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Great Places award winners honored in Raleigh 

The North Carolina chapter of the American Planning Association honored the 2014 Great Place award-winning communities at an event held in conjunction with the League’s Town Hall Day on June 4.

The Great Places in North Carolina Award Program was created in 2012 to recognize and highlight North Carolina’s great places and the people who created them. This year’s award winners were Apex, Burnsville, Hendersonville, Morganton, Wilson and Winston-Salem.

"All of these Great Main Streets are vibrant centers of commerce and community," said Ben Hitchings, president of the Association. "Through this program, we celebrate great places in our state and the local partnerships that have made these main streets a focal point for community life."  

Awards are given in two divisions: People’s Choice and the Professionals’ Category. The People’s Choice awards are chosen by popular vote in an online contest, and the Professionals’ Category is decided by a panel of experts including planners, professors and other executives.

The People’s Choices winners were Morganton for Great Main Street and Burnsville for Great Public Place.

Union Street in Downtown Morganton is home to Historic Burke County Courthouse and Marquee Cinemas, which is one of the few downtown theaters in the state. It’s one of the four main thoroughfares in Morganton and is home to many businesses and historic building dating back to the 1920s.

“It has meant everything to our community. It’s the mecca for Morganton’s existence,” Mayor Mel Cohen said.

Burnsville’s Town Square is host to a plethora of festivals and fairs including the Mount Mitchell Crafts Fair, the square’s signature event which is in its 58th year and accommodates 200 artists and 25,000 visitors in a town with a population of less than 2,000.

“We invite you to do what many people do: come to visit for a day and stay for a lifetime,” Burnsville Mayor Theresa Coletta said.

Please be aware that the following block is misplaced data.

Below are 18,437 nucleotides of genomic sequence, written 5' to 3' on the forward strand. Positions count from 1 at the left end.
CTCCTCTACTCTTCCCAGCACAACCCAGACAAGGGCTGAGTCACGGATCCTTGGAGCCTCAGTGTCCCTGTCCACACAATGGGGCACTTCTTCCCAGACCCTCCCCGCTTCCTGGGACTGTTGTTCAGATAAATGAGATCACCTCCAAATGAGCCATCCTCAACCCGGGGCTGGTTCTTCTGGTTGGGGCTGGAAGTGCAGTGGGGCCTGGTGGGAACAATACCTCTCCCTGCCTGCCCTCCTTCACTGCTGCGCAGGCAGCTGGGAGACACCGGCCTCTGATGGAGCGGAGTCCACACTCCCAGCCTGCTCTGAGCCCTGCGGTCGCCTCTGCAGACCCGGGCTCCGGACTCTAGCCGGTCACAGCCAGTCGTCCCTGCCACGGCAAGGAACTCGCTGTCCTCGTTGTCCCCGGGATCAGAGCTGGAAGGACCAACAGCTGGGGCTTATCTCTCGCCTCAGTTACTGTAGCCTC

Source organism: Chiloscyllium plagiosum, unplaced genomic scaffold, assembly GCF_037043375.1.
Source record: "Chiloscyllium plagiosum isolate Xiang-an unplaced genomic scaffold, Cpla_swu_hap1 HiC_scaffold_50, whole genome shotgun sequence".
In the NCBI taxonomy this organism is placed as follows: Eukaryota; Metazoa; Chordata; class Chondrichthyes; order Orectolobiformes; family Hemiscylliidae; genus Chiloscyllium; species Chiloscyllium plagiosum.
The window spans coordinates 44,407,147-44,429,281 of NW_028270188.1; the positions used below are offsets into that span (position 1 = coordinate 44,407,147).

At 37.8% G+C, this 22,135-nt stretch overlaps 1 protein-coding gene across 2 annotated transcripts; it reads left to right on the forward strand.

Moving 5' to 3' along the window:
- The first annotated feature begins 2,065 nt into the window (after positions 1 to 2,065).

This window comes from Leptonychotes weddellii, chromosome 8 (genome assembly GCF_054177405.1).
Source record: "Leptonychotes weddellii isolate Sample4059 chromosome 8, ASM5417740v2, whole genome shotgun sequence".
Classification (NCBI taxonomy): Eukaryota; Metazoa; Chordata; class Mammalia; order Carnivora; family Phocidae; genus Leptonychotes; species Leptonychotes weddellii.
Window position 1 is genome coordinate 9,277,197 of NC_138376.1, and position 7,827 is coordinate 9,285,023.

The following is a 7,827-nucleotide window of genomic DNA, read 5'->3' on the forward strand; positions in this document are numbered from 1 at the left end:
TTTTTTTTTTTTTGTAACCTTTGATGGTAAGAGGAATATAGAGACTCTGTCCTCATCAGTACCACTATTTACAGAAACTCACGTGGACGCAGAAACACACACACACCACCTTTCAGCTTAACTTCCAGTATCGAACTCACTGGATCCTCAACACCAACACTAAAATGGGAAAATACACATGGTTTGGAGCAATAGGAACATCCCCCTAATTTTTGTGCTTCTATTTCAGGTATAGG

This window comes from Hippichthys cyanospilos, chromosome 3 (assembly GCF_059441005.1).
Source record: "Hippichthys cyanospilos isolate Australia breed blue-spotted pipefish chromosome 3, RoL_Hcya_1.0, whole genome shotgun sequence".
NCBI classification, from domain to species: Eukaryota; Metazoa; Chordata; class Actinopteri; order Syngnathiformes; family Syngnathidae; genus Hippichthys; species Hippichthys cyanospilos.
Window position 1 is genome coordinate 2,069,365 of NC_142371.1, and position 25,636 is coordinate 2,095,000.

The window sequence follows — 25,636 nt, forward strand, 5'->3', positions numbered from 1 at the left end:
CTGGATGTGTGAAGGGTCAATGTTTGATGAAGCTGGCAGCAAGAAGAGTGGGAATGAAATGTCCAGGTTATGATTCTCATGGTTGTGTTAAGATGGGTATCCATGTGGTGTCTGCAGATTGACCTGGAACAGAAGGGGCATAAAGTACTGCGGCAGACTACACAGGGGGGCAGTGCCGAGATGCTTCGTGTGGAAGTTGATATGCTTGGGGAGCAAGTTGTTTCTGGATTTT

The Professionals’ Category winners were Apex, Winston-Salem and Hendersonville all for Great Main Streets.

North Salem Street in Downtown Apex is the center of Apex’s central business district and part of the National Register Historic District, which is home to 20 National Register contributing structures. The many restaurants, boutiques, art galleries, antique shops and community festivals keep North Salem Street busy all day.

“There’s a lot of interesting things in Downtown Apex,” Mayor Pro Tem Gene Schulze said. “It’s the heart of Apex.”

Winston-Salem’s Fourth Street is the culmination of a century’s worth of history and dedication of city leaders investment. Fifteen years ago, Fourth Street was empty at 5 p.m., but now the city’s largest festivals are centered here, as are many of its best restaurants, bars, cafes, and most desirable places to live and work.

“We jokingly say that downtown is our 20-year overnight success because sometimes it takes those 20 years to turn the city around,” Mayor Allen Joines said.

Hendersonville’s community leaders took proactive steps to counter the 1970s changing retail trends, and the most visible was the redesign of Main Street. The redesign took the street from a four-lane highway to a two-lane street with ample parking and pedestrian space. This project, which debuted in 1978, helped downtown maintain its role as an important retail destination in the community.

“It’s hometown for all of us,” Mayor Barbara Volk said.

Finally, the panel of experts awarded Wilson the Great Main Street in the Making award for the town’s innovative work downtown. Downtown Wilson is being revitalized around a strategy of leveraging the unique community assets of Greenlight, the community owned broadband gigabit service, and the Vollis Simpson Whirligig Park, a sculpture park, to create an Arts and Innovation District lined by Main Street, the Avenue of the Sciences and the Avenue of the Arts. Wilson is seeing private investment in downtown in earnest, with $20 million dollars in historic property redevelopment in the works.

“We’ve put a lot of work into this, and it’s really starting to pay off,” Downtown Development Director Kimberly Van Dyke said.